Our Franchise Consultant Gives You 9 Must Read Tips For Selling Your Franchise
Got a cool concept and a system that’s running like a well-oiled machine? Thinking of taking it to the next level and becoming a franchisor? To help get you started right, we turned to franchise consultant Peter Casey of Capital Franchise Group for his expert insights. Before you sell your first franchise, check his list of tips:
- Be willing to make several face-to-face visits. The person buying into your franchise is buying the relationship and your personal experience. Since yours is not a major franchise system, it’s more important to focus on the extra attention and the support that you’re going to provide.
- Offer a bigger territory. People buying an unestablished franchise system are going to be naturally reluctant. You need to give a lot more than you will for your second, third, and fourth deal. Their commitment to you is based on trust; prove your commitment to them by sweetening the pot.
- Be patient. The process will take a lot longer in the beginning because people are going to want to spend more time and work through more issues.
- Don’t break the law. Get familiar with the rules that are in place, especially regarding earnings claims. If you think selling your first franchise is hard, it’s incredibly hard selling your second or third when the first one sued you.
- Have appropriate partners lined up. For example, a good commercial realtor who is well-versed with your model and willing to assist in the early stages can make franchisees feel good about you.
- Have good marketing materials. Know who your target market is and what they’re looking for in a franchise opportunity. Advertise on different mediums—not just print and not just the Web.
- Consider hiring a franchise broker. Someone who has closed franchise deals before can be a big help. It’s tough to run the store and be a full-time salesperson.
- Hold the bar high. You’ll be very eager to take a check from anyone you can, but as a new franchisor you need to find somebody who’s had business experience.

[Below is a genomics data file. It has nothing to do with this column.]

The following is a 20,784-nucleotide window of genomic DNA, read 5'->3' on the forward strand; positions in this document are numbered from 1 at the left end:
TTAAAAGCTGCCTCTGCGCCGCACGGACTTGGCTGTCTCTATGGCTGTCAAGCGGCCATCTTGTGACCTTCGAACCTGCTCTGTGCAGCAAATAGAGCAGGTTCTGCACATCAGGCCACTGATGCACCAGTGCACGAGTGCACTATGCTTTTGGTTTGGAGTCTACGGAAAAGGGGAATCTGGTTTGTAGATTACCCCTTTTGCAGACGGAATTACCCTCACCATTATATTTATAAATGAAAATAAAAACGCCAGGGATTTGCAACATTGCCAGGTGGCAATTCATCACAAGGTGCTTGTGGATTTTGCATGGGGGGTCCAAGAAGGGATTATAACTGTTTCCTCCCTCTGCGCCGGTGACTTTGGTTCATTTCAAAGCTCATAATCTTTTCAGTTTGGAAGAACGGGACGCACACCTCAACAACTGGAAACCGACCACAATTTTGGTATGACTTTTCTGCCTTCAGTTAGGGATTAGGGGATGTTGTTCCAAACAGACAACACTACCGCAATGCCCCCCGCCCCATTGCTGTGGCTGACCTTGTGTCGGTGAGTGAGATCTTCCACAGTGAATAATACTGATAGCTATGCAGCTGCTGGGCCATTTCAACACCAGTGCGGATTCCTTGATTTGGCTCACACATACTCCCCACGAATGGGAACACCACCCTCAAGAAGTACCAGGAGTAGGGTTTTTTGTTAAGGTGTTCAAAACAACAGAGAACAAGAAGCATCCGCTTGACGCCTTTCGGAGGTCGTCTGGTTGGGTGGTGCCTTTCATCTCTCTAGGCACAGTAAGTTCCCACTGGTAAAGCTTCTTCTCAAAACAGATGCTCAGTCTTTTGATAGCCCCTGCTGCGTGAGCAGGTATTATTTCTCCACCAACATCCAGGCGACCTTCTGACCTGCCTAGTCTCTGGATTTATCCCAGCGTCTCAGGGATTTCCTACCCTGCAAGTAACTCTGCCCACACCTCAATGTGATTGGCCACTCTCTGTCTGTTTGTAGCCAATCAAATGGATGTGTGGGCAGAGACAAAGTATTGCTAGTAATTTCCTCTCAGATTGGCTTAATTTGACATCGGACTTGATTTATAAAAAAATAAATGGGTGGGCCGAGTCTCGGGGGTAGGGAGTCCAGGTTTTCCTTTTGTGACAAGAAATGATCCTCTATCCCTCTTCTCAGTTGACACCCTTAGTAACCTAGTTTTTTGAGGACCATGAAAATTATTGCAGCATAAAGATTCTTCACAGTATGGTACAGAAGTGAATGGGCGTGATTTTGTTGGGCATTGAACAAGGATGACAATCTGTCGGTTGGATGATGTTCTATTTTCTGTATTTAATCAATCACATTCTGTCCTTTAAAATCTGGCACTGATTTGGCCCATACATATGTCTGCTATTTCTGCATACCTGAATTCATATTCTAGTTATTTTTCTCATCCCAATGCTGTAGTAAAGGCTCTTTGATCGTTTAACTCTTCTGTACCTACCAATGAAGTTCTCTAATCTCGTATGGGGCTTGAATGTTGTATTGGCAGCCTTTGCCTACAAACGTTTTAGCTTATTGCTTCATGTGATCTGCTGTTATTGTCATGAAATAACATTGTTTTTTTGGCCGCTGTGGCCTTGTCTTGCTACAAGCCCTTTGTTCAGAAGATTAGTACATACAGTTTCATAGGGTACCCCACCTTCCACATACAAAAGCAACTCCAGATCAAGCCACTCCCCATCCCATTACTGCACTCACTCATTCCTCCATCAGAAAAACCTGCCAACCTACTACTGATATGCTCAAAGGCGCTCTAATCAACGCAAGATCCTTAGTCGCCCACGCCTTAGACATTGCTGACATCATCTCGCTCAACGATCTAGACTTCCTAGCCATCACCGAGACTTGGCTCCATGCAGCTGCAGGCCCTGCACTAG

- Keep it local. Thinking you can support somebody who is in a totally different state at this early stage is unrealistic. Avoid the long distance relationship and start close to your home base.
The Necessity to Revamp Franchise Operations and Systems
But, once the original operating system is established, it must be refined and tweaked as changes take place in its industry and within the company. An ongoing challenge for every business, not only franchise companies, is how to improve their operating systems in order to better manage results.
The Importance of Setting Clear Expectations
So my recommendation is as follows: As early in the relationship as possible, invest the time necessary to clearly describe the shared expectations for how you will work with your customers and, and how you will work with your employees. If you do this well, everyone will be on the same page and when you deliver something a little bit better than they expect, the will see you as someone they trust, like and want to be loyal to – a strong driver of success for any business.
Common Mistakes Made By the Franchisor Buyer During the Due Diligence Investigation
Franchise merger and acquisition talks always start with the best of intentions. After all, a well-executed franchise system merger can lead to enhanced scale (for increased buying power and leverage over suppliers), reduction of overhead and operating costs (through elimination of duplicate staff, departments, and locations), and increased revenue (through cross-selling of products or services, optimization of distribution channels, and bolstered brand recognition and standing in the eyes of prospective franchisees).